A 105th-straight start for Mason Cole? First, he'll have to win an NFL job

Mason Cole started every game of his Michigan career. Mark LoMoglio/Icon Sportswire

TEMPE, Ariz. -- Mason Cole hesitated for a second when he thought about how many practices he missed in four years at the University of Michigan.

He really had to think about it.

Was it two? Or was it three?

The Arizona Cardinals' third-round pick finally settled on three and quickly pointed out that they all came in a row during Week 9 of his junior season -- or, as he referred to it, Michigan State Week.

For most players, a missed practice is a minor footnote in their career. But for Cole, they're among the headlines because of their rarity. Missing games, however, was even rarer.

Cole, an offensive lineman, hasn't missed a game in eight years. That's 104 consecutive starts dating back to his freshman year of high school at East Lake High School in Tarpon Springs, Florida, and continuing through his career at Michigan.

"It says a lot about a player that goes to the University of Michigan and is the only true freshman to ever start on the offensive line and has started 51 consecutive games," Cardinals general manager Steve Keim said.

"Says a lot about his durability and toughness. We love his versatility."

Cole doesn't have a secret recipe that's helped him play in every game since he was 14.

"Honestly, I think a big part of it is luck," Cole said. "There's a lot of luck that plays into it. I've just been lucky enough not to have gotten rolled up on the wrong way. But, just taking care of your body, doing the little things, staying in the training room, staying in the weight room in season and just doing all those little things throughout the whole season to keep your body as fresh as can be."

It was impossible for Cole to avoid nicks, dings and bruises during his time at Michigan. That's just the nature of football. But Cole said he never suffered a serious injury, playing through all kinds of ailments while deciphering just how much pain he was in.

"There's a difference between being hurt and having pain," Cole said. "And, for me, that was the biggest thing. Am I in pain or am I actually hurt? And, for me, I was never actually hurt. You can push through pain and that was always my goal."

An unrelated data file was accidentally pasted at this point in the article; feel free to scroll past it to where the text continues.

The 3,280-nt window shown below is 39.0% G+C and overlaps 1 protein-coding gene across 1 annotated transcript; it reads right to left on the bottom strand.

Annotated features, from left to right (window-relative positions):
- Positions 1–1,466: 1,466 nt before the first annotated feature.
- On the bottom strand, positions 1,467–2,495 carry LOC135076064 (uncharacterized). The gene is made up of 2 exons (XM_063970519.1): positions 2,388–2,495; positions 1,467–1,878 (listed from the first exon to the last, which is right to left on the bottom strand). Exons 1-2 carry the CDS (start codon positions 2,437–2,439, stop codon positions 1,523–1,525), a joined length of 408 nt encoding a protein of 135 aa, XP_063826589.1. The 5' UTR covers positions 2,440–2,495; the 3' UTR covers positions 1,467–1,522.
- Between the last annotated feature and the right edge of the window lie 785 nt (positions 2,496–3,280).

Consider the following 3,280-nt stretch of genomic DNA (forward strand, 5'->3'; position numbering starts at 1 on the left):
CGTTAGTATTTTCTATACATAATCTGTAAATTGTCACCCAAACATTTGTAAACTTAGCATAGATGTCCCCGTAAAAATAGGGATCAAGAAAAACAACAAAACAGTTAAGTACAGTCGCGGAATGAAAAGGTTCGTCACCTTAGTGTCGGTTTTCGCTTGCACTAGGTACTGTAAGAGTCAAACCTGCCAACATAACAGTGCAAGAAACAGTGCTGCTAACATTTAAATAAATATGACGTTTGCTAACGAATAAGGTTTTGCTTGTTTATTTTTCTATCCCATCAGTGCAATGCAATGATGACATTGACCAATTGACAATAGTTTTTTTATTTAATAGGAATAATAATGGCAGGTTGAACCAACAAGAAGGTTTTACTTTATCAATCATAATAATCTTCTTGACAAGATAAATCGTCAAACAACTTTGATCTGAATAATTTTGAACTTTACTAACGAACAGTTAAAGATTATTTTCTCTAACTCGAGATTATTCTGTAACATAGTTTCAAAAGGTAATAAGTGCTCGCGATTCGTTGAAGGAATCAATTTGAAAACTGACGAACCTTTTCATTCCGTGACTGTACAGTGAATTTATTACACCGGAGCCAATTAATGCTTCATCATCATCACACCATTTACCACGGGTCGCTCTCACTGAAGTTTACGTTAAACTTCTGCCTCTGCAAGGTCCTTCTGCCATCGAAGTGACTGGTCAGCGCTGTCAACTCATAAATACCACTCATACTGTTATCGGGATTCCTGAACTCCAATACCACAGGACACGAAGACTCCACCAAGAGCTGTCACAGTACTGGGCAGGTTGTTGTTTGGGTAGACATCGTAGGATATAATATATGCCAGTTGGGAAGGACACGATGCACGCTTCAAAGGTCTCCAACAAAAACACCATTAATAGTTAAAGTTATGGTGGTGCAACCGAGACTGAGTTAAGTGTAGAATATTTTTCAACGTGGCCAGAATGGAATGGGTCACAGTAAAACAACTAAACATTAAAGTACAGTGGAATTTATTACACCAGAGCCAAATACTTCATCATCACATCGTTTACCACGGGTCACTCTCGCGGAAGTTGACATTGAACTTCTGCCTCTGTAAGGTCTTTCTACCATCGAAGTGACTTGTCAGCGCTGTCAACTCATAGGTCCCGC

Cole making it through college without an injury was "unbelievable," said Tim Drevno, Michigan's offensive line coach and offensive coordinator the past three seasons and now the running backs coach at USC.

While Cole's physical conditioning played a major factor in his durability, Drevno said there was another reason why Cole never missed a start: his mindset.

"He's got a mindset with unbelievable work ethic and toughness and competiveness that won't be denied," Drevno said. "He's got the DNA within him, just a competitive edge.

"It probably comes from a young age. Something. You don't find guys like that."

Which is why Drevno, despite being concerned Cole would miss the Michigan State game in 2016 because he was sick, believed Cole would ultimately play.

But it was close.

Cole couldn't get cleared that week because doctors didn't know if he was still contagious. He came by the coaches' offices after missing the second practice of the week to tell Drevno he'd practice the next day. When Cole missed a third-straight day of practice, the possibility of his streak ending was starting to become a real possibility.

Drevno made sure every meeting that week was taped and then sent to Cole so he could learn the installations, but Drevno was never concerned about Cole missing practices.